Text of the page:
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Fossil of giant bony-toothed bird from chile sets wingspan record

Date:
September 19, 2010
Source:
Society of Vertebrate Paleontology
Summary:
A newly discovered skeleton of an ancient seabird from northern Chile provides evidence that giant birds were soaring the skies there 5-10 million years ago. The wing bones of the animal exceed those of all other birds in length; its wingspan would have been at least 5.2 m (17 ft.). This is the largest safely established wingspan for a bird. Other, larger estimates for fossil birds have been based on much less secure evidence.

Artist's perception of Pelagornis chilensis in life.
Credit: Artwork by Carlos Anzures

A newly discovered skeleton of an ancient seabird from northern Chile provides evidence that giant birds were soaring the skies there 5-10 million years ago. The wing bones of the animal exceed those of all other birds in length; its wingspan would have been at least 5.2 m (17 ft.). This is the largest safely established wingspan for a bird. Other, larger estimates for fossil birds have been based on much less secure evidence.

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The new bird belongs to a group known as pelagornithids, informally referred to as bony-toothed birds. They are characterized by their long, slender beaks that bear many spiny, tooth-like projections. Such 'teeth' likely would have been used to capture slippery prey in the open ocean, such as fish and squid.

“Bird watching in Chile would be thrilling if birds with more than five meter wingspans and huge pseudoteeth were still alive,” said Dr. Gerald Mayr of the Forschungsinstitut Senckenberg in Germany, lead author on the study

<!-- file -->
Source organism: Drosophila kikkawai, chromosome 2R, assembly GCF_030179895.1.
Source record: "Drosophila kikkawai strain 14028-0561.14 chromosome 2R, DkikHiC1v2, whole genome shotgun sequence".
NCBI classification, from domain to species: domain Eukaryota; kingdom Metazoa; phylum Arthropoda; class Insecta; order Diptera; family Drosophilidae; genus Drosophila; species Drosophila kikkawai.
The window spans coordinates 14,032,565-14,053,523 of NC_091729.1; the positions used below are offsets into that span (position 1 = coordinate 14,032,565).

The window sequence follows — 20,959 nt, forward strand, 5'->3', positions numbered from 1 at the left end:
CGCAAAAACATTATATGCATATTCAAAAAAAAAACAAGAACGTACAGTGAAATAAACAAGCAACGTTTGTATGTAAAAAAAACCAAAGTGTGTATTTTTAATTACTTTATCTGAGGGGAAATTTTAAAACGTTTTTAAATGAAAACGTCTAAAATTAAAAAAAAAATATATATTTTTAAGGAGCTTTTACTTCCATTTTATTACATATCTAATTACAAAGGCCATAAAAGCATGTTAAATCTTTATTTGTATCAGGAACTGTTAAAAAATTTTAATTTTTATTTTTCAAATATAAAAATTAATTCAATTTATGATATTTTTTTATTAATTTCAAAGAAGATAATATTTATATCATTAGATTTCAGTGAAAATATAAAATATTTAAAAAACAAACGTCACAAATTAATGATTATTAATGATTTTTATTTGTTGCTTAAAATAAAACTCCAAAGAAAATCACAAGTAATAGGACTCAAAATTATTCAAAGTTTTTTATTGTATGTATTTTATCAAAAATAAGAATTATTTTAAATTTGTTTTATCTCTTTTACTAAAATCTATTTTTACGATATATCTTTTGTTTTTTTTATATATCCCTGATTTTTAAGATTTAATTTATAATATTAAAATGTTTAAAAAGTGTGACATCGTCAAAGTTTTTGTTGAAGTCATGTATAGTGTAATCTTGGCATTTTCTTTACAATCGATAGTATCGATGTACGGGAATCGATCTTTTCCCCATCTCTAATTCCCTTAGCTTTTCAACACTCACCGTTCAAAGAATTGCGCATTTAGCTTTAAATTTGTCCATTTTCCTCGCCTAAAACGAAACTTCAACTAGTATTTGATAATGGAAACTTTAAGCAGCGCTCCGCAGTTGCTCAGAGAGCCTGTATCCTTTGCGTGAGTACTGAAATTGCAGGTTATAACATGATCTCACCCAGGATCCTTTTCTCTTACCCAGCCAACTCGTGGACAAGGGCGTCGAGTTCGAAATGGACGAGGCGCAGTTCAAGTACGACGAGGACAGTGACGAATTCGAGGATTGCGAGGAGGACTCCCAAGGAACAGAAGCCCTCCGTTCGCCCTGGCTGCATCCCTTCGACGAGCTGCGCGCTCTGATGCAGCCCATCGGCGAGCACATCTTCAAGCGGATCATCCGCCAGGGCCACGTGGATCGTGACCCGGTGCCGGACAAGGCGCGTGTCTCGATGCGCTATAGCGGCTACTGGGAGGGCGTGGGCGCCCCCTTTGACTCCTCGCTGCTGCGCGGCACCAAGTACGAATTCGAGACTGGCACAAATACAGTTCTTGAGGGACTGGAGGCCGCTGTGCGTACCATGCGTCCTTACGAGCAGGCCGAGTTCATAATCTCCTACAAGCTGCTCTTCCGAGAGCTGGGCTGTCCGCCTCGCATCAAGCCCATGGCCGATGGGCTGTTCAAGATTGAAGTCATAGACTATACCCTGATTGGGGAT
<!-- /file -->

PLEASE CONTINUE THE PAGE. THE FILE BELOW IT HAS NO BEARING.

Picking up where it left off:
Fossils of bony-toothed birds are found on all continents, but such remains are usually fragmentary. This is because most birds have fragile bones that often do not survive the fossilization process. Only a single partial skeleton of a bony-toothed bird was known prior to discovery of the new Chilean specimen, and it is badly crushed. The new specimen, which is 70% complete and uncrushed, provides important new information about the size and anatomy of these strange birds. It is the largest bony-toothed bird discovered so far. It also represents a new species named after its country of origin: Pelagornis chilensis.

“Although these animals would have looked like creatures from Jurassic Park, they are true birds, and their last representatives may have coexisted with the earliest humans in North Africa,” said Mayr.

Knowledge of the maximum size that can be reached by a flying bird is important for understanding the physics behind how birds fly. This new fossil may therefore help scientists better appreciate physical and anatomical constraints in very large birds.

“This specimen greatly improves our knowledge of the appearance of one of the most spectacular and fascinating animals that crossed the skies,” said the study’s co-author, Dr. David Rubilar of the Museo Nacional de Historia Natural, Chile.

A life-size reconstruction of the skeleton will be on exhibition in the Senckenberg Museum in Frankfurt am Main, Germany.


Story Source:

The above story is based on materials provided by Society of Vertebrate Paleontology. Note: Materials may be edited for content and length.


Journal Reference:

  1. Mayr et al. Osteology of a new giant bony-toothed bird from the Miocene of Chile, with a revision of the taxonomy of Neogene Pelagornithidae. Journal of Vertebrate Paleontology, 2010; 30 (5): 1313 DOI: 10.1080/02724634.2010.501465

Cite This Page:

Society of Vertebrate Paleontology. "Fossil of giant bony-toothed bird from chile sets wingspan record." ScienceDaily. ScienceDaily, 19 September 2010. <www.sciencedaily.com/releases/2010/09/100918210719.htm>.
Society of Vertebrate Paleontology. (2010, September 19). Fossil of giant bony-toothed bird from chile sets wingspan record. ScienceDaily. Retrieved November 23, 2014 from www.sciencedaily.com/releases/2010/09/100918210719.htm
Society of Vertebrate Paleontology. "Fossil of giant bony-toothed bird from chile sets wingspan record." ScienceDaily. www.sciencedaily.com/releases/2010/09/100918210719.htm (accessed November 23, 2014).

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